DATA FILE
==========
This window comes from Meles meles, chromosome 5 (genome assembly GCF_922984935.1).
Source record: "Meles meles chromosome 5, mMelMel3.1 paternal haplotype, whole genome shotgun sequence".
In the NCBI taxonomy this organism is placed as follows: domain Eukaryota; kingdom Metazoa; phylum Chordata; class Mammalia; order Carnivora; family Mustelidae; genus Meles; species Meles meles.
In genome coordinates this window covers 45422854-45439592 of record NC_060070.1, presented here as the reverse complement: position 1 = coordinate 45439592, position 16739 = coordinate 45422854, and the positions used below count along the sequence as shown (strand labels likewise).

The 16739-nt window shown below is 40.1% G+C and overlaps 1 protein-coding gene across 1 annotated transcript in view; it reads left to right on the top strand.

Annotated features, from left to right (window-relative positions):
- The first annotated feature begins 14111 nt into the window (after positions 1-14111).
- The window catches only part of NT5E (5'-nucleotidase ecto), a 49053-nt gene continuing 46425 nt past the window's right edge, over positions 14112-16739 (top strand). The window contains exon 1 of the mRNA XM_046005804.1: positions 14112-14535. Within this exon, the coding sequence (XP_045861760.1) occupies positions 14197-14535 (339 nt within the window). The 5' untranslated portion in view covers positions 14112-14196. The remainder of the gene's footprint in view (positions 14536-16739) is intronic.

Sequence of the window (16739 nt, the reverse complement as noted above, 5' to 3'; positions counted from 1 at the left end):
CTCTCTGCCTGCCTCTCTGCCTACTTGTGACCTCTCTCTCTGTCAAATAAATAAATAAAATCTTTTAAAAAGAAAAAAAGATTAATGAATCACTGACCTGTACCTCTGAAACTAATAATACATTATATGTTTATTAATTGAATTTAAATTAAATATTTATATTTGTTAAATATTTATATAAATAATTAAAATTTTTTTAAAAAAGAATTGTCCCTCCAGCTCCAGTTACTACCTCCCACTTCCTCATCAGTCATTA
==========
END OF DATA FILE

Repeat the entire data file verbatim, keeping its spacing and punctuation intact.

This window comes from Meles meles, chromosome 5 (genome assembly GCF_922984935.1).
Source record: "Meles meles chromosome 5, mMelMel3.1 paternal haplotype, whole genome shotgun sequence".
In the NCBI taxonomy this organism is placed as follows: domain Eukaryota; kingdom Metazoa; phylum Chordata; class Mammalia; order Carnivora; family Mustelidae; genus Meles; species Meles meles.
In genome coordinates this window covers 45422854-45439592 of record NC_060070.1, presented here as the reverse complement: position 1 = coordinate 45439592, position 16739 = coordinate 45422854, and the positions used below count along the sequence as shown (strand labels likewise).

The 16739-nt window shown below is 40.1% G+C and overlaps 1 protein-coding gene across 1 annotated transcript in view; it reads left to right on the top strand.

Annotated features, from left to right (window-relative positions):
- The first annotated feature begins 14111 nt into the window (after positions 1-14111).
- The window catches only part of NT5E (5'-nucleotidase ecto), a 49053-nt gene continuing 46425 nt past the window's right edge, over positions 14112-16739 (top strand). The window contains exon 1 of the mRNA XM_046005804.1: positions 14112-14535. Within this exon, the coding sequence (XP_045861760.1) occupies positions 14197-14535 (339 nt within the window). The 5' untranslated portion in view covers positions 14112-14196. The remainder of the gene's footprint in view (positions 14536-16739) is intronic.

Sequence of the window (16739 nt, the reverse complement as noted above, 5' to 3'; positions counted from 1 at the left end):
CTCTCTGCCTGCCTCTCTGCCTACTTGTGACCTCTCTCTCTGTCAAATAAATAAATAAAATCTTTTAAAAAGAAAAAAAGATTAATGAATCACTGACCTGTACCTCTGAAACTAATAATACATTATATGTTTATTAATTGAATTTAAATTAAATATTTATATTTGTTAAATATTTATATAAATAATTAAAATTTTTTTAAAAAAGAATTGTCCCTCCAGCTCCAGTTACTACCTCCCACTTCCTCATCAGTCATTA